Think about why you responded to the brands featured in the video in the manner that you did. Think about why you had those associations rather than others. One last thing - think about how you respond to these brands online through their Twitter feeds, Facebook company pages, websites, etc.


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 Work your way through the lecture video below, which builds upon the introductory concepts outlined in the videos above.

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Scenarios have been provided to prompt you to demonstrate your understanding of the concepts introduced in this session. It's an assignment designed for you to reflect on your own brand. This reflection will inform the answers you'll be providing on the Template that accompanies this session.

When you have completed answering the scenario questions, please go to the Template section for this session.

When it comes to branding, we like the cut of Yo Santosa's jib. In the video below, she introduces some subtle yet powerful introductory components of branding. The video is a natural fit and good follow-on from our introductory lecture.

One you have viewed the Yo Santosa video from the training provider, please go on to the scenario activity which appears below.

Yo Santosa, Branding Expert from on Vimeo.

Scenario Activity:

One of the easiest ways to get you thinking about branding is to get you to think about yourself. Your personal brand, in other words. In short, how you perceive yourself and how the world perceives you – are these two views congruent…or not?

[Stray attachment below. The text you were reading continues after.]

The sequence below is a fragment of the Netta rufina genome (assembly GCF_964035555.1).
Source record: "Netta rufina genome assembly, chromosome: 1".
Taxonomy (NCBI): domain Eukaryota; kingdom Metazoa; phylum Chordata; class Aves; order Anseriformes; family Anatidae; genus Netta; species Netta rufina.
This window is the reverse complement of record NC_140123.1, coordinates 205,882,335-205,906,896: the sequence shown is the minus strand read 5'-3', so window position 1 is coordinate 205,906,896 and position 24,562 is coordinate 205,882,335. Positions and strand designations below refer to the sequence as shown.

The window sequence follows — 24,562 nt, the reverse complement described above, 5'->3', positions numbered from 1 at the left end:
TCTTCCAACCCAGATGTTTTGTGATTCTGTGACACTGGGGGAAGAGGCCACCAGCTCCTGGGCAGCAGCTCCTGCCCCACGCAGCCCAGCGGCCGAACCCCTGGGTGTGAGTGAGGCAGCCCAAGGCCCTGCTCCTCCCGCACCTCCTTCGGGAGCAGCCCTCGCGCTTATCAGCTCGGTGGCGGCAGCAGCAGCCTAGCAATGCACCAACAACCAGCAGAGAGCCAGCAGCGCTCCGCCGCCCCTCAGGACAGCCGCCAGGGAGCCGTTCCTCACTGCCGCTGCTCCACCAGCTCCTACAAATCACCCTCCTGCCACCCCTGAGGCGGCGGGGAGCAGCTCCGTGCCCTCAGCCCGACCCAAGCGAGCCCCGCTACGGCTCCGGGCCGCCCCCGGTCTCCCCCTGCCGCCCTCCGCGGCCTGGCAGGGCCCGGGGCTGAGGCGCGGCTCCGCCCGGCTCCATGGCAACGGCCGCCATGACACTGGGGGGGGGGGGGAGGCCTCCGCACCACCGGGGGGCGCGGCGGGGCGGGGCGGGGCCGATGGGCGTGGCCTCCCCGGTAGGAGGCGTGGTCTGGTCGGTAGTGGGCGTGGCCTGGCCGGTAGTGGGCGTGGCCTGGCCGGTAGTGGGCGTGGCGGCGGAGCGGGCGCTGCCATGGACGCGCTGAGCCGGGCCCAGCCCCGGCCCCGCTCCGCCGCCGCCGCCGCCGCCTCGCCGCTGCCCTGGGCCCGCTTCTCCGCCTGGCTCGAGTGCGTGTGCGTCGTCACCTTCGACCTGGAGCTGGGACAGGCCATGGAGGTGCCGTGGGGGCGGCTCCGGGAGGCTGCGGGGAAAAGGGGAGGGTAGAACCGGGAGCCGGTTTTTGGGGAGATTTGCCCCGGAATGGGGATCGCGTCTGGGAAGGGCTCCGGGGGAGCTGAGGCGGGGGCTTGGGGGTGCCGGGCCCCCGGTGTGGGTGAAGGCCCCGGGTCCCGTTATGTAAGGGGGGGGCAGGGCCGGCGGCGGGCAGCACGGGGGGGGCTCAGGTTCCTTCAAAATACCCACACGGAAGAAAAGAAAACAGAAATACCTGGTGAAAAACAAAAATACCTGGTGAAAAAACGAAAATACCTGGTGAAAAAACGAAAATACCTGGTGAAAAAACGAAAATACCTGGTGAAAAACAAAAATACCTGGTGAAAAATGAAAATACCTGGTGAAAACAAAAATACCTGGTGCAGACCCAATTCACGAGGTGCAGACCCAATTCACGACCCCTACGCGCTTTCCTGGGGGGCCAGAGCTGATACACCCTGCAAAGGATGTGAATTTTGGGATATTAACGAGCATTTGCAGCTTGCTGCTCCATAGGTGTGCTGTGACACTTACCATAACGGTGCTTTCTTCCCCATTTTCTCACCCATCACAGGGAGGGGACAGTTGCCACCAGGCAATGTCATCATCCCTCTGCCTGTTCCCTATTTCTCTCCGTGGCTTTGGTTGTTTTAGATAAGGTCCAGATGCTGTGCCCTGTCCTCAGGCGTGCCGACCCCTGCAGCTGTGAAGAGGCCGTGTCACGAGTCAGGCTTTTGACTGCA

Helping you understand how your personal brand helps shape career opportunities, let’s explore some areas of your life. This can help you consider how your reputation is helping—or hurting—your efforts to launch your career.

And then we’ll apply the knowledge you gain from this activity when you start working on the business branding template for this session.

The questions I’m going to ask you below can be explored in a variety of formats, such as a journaling exercise, an essay, a mood board, a lookbook – you can record your answers in a way that is most meaningful and relevant to you. You can also address these questions by creating a physical display of your developing personal brand using images clipped from magazines or other sources.

The Questions:

Relationships. Are you known as a helper? A leader? A trend-setter? Are you the one they turn to when they need to figure out the bill at the end of a group dinner? Do people want you around when they need a laugh? Do others look to you for information on certain topics, and, if so, which ones? Describe how your relationships impact your reputation.

Activities. What activities are you known for? Do you spend your time reading, writing, playing computer games, training for a sport, participating in social events, or other activities? Describe how your activities impact your reputation.

Lifestyle. What kind of lifestyle have you adopted? Are you studious, a partier, an organizer, or something else? When you think about your lifestyle, consider how you spend your time as well as how you would prefer to spend your time. Describe how your lifestyle choices impact your reputation.

Appearance. What is your style? What do you wear? How do you style your hair? Do you wear jewelry, piercings, or body art? Are you neat or messy? Do you describe your style as tailored and conservative, dramatic and flamboyant, or would you use other terms? Describe how your choices regarding your personal appearance impact your reputation.